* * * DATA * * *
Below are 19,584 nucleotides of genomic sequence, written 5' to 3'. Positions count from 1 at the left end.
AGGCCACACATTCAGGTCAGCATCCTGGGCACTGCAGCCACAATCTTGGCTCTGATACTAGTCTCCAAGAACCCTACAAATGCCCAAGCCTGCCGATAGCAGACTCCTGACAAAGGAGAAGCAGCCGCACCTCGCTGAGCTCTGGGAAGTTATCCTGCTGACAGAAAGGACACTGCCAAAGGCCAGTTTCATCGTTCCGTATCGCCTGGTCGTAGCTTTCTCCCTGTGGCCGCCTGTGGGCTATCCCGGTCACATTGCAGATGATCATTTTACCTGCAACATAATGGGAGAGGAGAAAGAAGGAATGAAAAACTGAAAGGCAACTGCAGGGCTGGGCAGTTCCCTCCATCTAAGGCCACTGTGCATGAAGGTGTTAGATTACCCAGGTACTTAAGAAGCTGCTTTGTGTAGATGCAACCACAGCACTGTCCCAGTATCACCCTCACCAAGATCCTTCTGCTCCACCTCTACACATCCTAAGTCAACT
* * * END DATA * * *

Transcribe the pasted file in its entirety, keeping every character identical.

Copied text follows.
Below are 19,584 nucleotides of genomic sequence, written 5' to 3'. Positions count from 1 at the left end.
AGGCCACACATTCAGGTCAGCATCCTGGGCACTGCAGCCACAATCTTGGCTCTGATACTAGTCTCCAAGAACCCTACAAATGCCCAAGCCTGCCGATAGCAGACTCCTGACAAAGGAGAAGCAGCCGCACCTCGCTGAGCTCTGGGAAGTTATCCTGCTGACAGAAAGGACACTGCCAAAGGCCAGTTTCATCGTTCCGTATCGCCTGGTCGTAGCTTTCTCCCTGTGGCCGCCTGTGGGCTATCCCGGTCACATTGCAGATGATCATTTTACCTGCAACATAATGGGAGAGGAGAAAGAAGGAATGAAAAACTGAAAGGCAACTGCAGGGCTGGGCAGTTCCCTCCATCTAAGGCCACTGTGCATGAAGGTGTTAGATTACCCAGGTACTTAAGAAGCTGCTTTGTGTAGATGCAACCACAGCACTGTCCCAGTATCACCCTCACCAAGATCCTTCTGCTCCACCTCTACACATCCTAAGTCAACT